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Napa optimistic as region begins to reopen following tragic wildfires

Published:  19 October, 2017

Napa Valley Vintners (NVV) today said that the while the volume of the 2017 vintage would be lower than average, this would have little impact on the greater volume of the Californian wine industry.

How much lower volume would be was still undetermined, but early, anecdotal estimates projected shortages to be comparable to other years affected by common irregularities of farming, like drought and frost damage, said the organisation in its latest update.

Wine inventories from previous vintages were generally unharmed and those losses were minimal, it said.

NVV had as of today heard from 330 of its member wineries of which 47 had reported direct damage, with “just a handful” having experienced significant property loss, it confirmed, adding while some vineyards may need replanting, the actual number was still unknown and may not be understood until future growing seasons.

With Napa Valley accounting for just 4% of all the wine made in California, even if there were “some losses” for the 2017 vintage, there would be “virtually no impact” on the greater volume of the California wine industry, said NVV.

"Damage to the Napa Valley wine industry, its wineries and its vineyards was not widespread and the quality of 2017 vintage is expected to be “excellent."

First responders now had the upper hand with the eastern Napa/western Solano County Atlas Fire at 83% containment; the Nuns Fire (a combination of five different fires on the west side of Napa Valley/east side of Sonoma and Santa Rosa) at 80% containment; and the Tubbs fire west of Calistoga and north of Santa Rosa at 91%, according to NVV.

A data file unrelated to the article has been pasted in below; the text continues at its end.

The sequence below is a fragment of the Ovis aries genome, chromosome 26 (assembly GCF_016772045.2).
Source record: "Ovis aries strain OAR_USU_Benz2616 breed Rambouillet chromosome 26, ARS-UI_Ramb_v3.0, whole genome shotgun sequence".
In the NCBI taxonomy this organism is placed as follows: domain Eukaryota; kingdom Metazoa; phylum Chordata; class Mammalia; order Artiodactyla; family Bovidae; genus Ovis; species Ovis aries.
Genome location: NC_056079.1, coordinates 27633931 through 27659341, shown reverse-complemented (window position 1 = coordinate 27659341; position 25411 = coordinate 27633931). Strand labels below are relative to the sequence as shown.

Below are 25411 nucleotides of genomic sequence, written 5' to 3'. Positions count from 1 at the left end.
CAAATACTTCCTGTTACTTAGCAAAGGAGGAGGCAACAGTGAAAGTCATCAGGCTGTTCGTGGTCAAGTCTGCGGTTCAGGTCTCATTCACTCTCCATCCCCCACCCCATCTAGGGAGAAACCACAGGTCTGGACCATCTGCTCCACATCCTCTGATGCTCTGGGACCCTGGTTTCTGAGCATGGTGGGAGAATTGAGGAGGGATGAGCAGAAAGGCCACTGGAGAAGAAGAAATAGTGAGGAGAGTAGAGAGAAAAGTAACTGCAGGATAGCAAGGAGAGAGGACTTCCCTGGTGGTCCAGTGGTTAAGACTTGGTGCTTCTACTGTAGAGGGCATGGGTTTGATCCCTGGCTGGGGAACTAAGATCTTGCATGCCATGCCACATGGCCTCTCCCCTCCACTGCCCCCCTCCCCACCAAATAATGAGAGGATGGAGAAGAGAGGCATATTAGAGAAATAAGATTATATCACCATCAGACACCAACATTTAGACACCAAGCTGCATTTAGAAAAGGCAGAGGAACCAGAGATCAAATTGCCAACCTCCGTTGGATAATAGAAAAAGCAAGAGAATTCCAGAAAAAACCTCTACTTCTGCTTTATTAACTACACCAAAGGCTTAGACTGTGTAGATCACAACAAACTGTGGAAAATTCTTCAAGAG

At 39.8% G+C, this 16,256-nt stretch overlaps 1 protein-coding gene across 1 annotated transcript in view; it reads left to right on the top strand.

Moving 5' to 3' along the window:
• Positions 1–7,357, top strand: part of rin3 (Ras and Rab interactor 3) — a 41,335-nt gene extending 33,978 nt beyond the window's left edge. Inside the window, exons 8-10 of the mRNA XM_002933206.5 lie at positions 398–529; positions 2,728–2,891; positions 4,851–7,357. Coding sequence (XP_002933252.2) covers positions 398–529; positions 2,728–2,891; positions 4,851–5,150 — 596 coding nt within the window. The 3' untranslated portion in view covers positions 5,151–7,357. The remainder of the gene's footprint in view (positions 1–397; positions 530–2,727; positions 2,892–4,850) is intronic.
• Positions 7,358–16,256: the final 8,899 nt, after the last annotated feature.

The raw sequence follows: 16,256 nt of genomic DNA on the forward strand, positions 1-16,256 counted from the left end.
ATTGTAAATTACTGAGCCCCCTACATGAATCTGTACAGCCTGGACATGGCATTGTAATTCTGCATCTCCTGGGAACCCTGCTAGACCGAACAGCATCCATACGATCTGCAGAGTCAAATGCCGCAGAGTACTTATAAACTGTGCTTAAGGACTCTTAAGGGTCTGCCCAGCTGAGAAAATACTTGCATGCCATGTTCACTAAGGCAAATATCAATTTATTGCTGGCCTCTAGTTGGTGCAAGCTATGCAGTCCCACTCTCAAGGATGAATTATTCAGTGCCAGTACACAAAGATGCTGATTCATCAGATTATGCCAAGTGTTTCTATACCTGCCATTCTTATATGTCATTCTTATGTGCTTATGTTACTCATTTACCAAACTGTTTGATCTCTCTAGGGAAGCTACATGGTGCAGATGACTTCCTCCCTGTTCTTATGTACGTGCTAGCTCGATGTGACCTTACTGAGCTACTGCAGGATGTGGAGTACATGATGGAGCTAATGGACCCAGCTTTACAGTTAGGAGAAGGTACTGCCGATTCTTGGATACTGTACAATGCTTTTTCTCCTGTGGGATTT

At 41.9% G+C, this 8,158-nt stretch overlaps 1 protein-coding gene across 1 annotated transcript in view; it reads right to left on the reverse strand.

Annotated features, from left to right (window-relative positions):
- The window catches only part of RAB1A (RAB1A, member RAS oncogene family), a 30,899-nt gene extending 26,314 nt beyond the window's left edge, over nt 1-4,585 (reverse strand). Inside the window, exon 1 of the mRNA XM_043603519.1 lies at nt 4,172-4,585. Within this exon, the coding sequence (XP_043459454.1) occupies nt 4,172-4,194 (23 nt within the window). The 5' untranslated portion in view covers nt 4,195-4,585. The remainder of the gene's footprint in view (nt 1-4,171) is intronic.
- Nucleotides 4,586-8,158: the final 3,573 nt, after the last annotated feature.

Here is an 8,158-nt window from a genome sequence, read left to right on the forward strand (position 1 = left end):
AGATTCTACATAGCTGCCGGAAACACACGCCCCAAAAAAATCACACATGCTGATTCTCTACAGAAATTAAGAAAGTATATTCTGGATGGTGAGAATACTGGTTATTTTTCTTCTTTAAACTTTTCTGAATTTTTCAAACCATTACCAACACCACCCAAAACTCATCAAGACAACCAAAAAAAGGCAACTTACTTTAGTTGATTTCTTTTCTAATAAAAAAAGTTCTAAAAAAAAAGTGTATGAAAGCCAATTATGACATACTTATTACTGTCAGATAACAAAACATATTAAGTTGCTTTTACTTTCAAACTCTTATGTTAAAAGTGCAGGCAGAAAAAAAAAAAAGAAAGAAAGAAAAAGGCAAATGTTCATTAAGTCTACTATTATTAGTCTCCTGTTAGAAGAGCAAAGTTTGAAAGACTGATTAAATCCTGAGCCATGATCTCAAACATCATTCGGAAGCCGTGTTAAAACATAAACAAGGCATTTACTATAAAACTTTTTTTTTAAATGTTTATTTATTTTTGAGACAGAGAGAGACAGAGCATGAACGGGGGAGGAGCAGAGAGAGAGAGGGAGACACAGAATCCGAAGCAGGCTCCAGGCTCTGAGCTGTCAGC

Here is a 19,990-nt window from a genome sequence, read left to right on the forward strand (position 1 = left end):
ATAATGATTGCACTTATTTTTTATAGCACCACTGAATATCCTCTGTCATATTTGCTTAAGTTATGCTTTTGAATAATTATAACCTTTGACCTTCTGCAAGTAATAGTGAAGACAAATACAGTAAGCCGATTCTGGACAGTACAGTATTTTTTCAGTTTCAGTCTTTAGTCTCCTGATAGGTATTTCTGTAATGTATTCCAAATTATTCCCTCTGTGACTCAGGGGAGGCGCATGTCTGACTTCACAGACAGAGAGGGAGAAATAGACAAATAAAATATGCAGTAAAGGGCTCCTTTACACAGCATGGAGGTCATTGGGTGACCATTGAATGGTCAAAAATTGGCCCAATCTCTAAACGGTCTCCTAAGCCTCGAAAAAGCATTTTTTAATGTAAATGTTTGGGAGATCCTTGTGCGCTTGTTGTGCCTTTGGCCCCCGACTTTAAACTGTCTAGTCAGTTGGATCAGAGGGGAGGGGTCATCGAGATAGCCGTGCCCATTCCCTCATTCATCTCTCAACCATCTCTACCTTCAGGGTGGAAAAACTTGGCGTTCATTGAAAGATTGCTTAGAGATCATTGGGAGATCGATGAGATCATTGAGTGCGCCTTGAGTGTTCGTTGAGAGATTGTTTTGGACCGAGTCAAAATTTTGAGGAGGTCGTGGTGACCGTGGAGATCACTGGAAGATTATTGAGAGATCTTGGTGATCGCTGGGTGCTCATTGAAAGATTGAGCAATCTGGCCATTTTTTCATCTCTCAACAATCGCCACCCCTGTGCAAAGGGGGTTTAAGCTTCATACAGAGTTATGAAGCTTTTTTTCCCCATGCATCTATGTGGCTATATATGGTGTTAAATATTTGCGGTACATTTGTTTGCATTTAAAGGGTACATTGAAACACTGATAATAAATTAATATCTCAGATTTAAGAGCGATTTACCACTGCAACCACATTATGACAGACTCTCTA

The tragic wildfires of the past 10 days across the North Coast region has cost more than 40 lives and destroyed thousands of homes and businesses, with the natural landscape of the area’s forests and hillsides expected to take years to recover.

“Much of this week’s news has focused on how the fires will impact Napa Valley’s wine industry,” said Michael Honig, NVV chair & president of Honig Vineyard & Winery.

“Winemaking is, indeed, our heart and soul and our biggest economic driver. But, first and foremost, these events are a human tragedy with lives lost and personal property destroyed and while we are eager to ‘get back to normal,’ we also have to keep the proper perspective,” he said.

According to the National Weather Service, there is a chance of rain late Thursday.